The juridical commitment on God's part ceased to oblige whenever Israel broke the covenant and did not respect its conditions. But precisely at this point, "hesed," in ceasing to be a juridical obligation, revealed its deeper aspect: it showed itself as what it was at the beginning, that is, as love that gives, love more powerful than betrayal, grace stronger than sin.
"It is not for your sake, O house of Israel, that I am about to act, but for the sake of my holy name" (Ez. 36:22). Therefore Israel, although burdened with guilt for having broken the covenant, cannot lay claim to God's "hesed" on the basis of (legal) justice; yet it can and must go on hoping and trusting to obtain it, since the God of the covenant is really "responsible for his love."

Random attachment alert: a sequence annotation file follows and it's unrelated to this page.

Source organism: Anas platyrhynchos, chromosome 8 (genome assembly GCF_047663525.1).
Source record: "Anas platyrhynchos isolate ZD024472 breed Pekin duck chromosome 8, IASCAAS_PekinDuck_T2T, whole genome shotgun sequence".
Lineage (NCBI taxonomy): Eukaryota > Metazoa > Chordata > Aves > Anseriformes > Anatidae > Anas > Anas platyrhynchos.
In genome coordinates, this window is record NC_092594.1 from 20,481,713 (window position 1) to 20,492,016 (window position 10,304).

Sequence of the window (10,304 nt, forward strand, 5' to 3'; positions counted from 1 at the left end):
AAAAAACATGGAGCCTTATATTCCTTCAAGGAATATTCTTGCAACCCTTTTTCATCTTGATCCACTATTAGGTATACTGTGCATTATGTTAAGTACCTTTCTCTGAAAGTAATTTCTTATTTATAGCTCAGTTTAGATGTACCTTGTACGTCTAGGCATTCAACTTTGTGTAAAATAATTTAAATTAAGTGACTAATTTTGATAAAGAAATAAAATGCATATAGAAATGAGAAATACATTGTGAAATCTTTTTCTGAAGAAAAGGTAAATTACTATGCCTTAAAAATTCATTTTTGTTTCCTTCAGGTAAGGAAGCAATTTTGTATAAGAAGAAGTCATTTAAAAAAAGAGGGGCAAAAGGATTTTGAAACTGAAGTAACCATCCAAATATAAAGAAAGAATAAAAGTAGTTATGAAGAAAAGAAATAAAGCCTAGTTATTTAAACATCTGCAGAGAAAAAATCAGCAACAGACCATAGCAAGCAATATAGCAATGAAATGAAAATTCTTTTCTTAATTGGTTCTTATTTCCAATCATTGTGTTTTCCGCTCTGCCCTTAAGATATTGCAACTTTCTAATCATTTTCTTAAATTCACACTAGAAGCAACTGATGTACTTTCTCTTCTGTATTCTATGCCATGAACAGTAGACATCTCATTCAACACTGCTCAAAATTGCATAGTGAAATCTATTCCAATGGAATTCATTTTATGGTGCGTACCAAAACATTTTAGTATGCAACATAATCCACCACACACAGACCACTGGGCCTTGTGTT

From the deep and original bond — indeed the unity — that links a mother to her child there springs a particular relationship to the child, a particular love. Of this love one can say that it is completely gratuitous, not merited, and that in this aspect it constitutes an interior necessity: an exigency of the heart.
Tuesday of the Second Week of Easter
Reading 1 Acts 4:32-37 The community of believers was of one heart and mind, and no one claimed that any of his possessions was his own, but they had everything in common. With great power the Apostles bore witness to the resurrection of the Lord Jesus, and great favor was accorded them all. There was no needy person among them, for those who owned property or houses would sell them, bring the proceeds of the sale, and put them at the feet of the Apostles, and they were distributed to each according to need. Thus Joseph, also named by the Apostles Barnabas (which is translated ""son of encouragement""), a Levite, a Cypriot by birth, sold a piece of property that he owned, then brought the money and put it at the feet of the Apostles.